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updated 12/5/2006 12:17:21 AM ET 2006-12-05T05:17:21

Today’s Highlight in History:

On Dec. 5, 1933, national Prohibition came to an end as Utah became the 36th state to ratify the 21st Amendment to the Constitution, repealing the 18th Amendment.

On this date:

In 1776, the first scholastic fraternity in America, Phi Beta Kappa, was organized at the College of William and Mary in Williamsburg, Va.

In 1782, the first native U.S. president, Martin Van Buren, was born in Kinderhook, N.Y.

In 1791, composer Wolfgang Amadeus Mozart died in Vienna, Austria, at age 35.

In 1792, George Washington was re-elected president; John Adams was re-elected vice president.

In 1831, former President John Quincy Adams took his seat as a member of the U.S. House of Representatives.

In 1848, President Polk triggered the Gold Rush of ’49 by confirming that gold had been discovered in California.

In 1932, German physicist Albert Einstein was granted a visa, making it possible for him to travel to the United States.

In 1955, the American Federation of Labor and the Congress of Industrial Organizations merged to form the AFL-CIO under its first president, George Meany.

In 1991, Richard Speck, who’d murdered eight student nurses in Chicago in 1966, died in prison a day short of his 50th birthday.

In 1994, Republicans chose Newt Gingrich to be the first GOP speaker of the House in four decades.

Ten years ago: President Clinton announced the foreign policy team for his second term, including Madeleine Albright as the first female secretary of state; William Cohen as defense secretary; and Anthony Lake as CIA director.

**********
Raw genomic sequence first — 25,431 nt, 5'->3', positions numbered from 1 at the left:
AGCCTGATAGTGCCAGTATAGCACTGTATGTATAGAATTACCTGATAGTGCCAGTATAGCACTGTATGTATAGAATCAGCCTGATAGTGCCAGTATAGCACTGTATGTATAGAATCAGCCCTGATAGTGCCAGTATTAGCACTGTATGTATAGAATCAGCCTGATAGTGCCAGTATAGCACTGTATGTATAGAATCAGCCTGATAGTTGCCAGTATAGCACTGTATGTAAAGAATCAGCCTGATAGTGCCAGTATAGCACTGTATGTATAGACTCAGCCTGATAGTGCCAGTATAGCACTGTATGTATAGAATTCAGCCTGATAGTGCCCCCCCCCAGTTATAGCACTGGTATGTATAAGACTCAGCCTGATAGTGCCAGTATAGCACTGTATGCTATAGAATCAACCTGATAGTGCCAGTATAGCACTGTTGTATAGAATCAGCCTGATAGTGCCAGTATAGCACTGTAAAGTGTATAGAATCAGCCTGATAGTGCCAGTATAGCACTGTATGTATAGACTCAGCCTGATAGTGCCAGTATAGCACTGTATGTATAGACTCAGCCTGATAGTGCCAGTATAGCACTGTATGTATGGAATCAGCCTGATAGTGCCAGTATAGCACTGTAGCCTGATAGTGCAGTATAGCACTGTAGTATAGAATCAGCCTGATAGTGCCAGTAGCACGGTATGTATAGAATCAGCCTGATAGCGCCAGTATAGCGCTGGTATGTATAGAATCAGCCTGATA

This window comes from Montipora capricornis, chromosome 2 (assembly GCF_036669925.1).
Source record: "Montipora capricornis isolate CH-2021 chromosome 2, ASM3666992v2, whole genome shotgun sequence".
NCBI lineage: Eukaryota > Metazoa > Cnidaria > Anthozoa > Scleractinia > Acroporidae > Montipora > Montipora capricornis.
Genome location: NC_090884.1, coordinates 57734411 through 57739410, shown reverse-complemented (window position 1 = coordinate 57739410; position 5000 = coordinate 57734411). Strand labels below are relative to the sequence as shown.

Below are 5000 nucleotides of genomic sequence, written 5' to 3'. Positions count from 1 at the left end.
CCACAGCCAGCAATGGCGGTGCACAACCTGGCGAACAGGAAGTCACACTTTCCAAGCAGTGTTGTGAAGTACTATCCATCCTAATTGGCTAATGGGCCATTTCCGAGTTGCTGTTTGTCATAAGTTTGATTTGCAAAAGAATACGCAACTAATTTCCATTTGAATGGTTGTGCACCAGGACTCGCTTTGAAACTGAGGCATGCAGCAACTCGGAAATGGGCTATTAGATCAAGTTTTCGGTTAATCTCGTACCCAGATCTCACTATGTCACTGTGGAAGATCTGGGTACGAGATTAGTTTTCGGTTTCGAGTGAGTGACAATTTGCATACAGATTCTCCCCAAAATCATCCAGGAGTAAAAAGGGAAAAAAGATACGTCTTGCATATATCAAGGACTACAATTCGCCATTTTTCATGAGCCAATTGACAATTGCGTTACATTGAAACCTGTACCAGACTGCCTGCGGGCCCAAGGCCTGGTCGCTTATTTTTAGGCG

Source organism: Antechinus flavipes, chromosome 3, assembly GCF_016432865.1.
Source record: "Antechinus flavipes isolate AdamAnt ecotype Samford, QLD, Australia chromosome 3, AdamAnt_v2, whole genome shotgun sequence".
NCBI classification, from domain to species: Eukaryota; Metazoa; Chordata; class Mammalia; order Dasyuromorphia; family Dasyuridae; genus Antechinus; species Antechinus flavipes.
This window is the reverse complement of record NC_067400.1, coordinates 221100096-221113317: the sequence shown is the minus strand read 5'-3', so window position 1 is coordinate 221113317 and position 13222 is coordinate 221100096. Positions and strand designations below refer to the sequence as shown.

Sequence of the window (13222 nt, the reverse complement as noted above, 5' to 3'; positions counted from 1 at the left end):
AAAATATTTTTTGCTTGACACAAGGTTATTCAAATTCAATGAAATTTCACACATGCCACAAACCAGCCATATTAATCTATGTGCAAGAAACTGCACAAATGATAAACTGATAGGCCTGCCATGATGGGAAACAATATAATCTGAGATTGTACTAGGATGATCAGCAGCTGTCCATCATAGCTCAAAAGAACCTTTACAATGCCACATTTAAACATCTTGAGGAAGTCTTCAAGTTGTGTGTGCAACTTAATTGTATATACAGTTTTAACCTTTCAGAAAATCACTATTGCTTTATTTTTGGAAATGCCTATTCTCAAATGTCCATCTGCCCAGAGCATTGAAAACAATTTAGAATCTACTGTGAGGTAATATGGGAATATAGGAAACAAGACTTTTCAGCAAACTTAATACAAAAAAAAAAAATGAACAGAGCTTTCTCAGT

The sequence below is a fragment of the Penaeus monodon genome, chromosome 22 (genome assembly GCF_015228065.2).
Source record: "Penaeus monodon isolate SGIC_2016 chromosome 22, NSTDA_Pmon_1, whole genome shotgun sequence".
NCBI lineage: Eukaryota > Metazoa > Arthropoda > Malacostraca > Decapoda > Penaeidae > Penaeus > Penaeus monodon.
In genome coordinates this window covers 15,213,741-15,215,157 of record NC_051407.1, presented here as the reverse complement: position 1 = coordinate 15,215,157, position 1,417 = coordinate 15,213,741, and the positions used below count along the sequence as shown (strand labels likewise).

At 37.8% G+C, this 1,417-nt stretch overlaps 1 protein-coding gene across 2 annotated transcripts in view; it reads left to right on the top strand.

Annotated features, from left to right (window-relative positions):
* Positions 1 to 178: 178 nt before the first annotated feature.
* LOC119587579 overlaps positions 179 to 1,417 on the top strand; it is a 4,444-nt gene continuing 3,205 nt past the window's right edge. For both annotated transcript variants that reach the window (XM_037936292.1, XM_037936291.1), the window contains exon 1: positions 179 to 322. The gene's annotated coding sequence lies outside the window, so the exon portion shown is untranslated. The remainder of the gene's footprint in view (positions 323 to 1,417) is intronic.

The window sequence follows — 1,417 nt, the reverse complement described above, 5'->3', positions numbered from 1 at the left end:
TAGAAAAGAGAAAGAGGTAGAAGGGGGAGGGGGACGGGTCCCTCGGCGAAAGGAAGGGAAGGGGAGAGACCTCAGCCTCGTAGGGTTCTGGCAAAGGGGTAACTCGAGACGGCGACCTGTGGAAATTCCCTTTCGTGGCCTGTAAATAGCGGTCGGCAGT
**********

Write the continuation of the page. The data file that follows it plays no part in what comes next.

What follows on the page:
Five years ago: Afghan leaders signed a pact in Koenigswinter, Germany, to create an interim government. Three Green Berets and six Afghan allies were killed by an errant U.S. bomb in Afghanistan. Escaped convict Clayton Lee Waagner, suspected of mailing anthrax hoax letters to abortion clinics, was captured near Cincinnati. The space shuttle Endeavour blasted off under heavy protection on a flight to deliver a new crew to the international space station. New Zealand yachtsman Peter Blake, two-time winner of the America’s Cup, was slain by Brazilian pirates on the Amazon River.

One year ago: The trial of Saddam Hussein resumed in Baghdad. French engineer Bernard Planche was kidnapped in Baghdad (he was later freed). Secretary of State Condoleezza Rice denied the United States engaged in torture or lesser forms of cruel treatment against terror suspects. ABC News named Elizabeth Vargas and Bob Woodruff co-anchors of “World News Tonight,” replacing the late Peter Jennings. Edward L. Masry, the personal-injury lawyer portrayed by Albert Finney in the Oscar-winning movie “Erin Brockovich,” died in Thousand Oaks, Calif., at age 73.

Today’s Birthdays: Singer Little Richard is 74. Author Joan Didion is 72. Author Calvin Trillin is 71. Musician J.J. Cale is

68. Actor Jeroen Krabbe is 62. Opera singer Jose Carreras is 60. Pop singer Jim Messina is 59. Actress Morgan Brittany is 55. Actor Brian Backer is 50. Country singer Ty England is 43. Rock singer-musician John Rzeznik (The Goo Goo Dolls) is 41. Country singer Gary Allan is 39. Comedian-actress Margaret Cho is 38. Writer-director Morgan J. Freeman is 37. Actress Amy Acker is 30. Actor Nick Stahl is 27. Actor Frankie Muniz (“Malcolm in the Middle”) is 21. Actor Ross Bagley is 18.

Thought for Today: “I’ve never been poor, only broke. Being poor is a frame of mind. Being broke is only a temporary situation.” — Mike Todd, American movie producer (1907-1958).

Copyright 2006 The Associated Press. All rights reserved. This material may not be published, broadcast, rewritten or redistributed.

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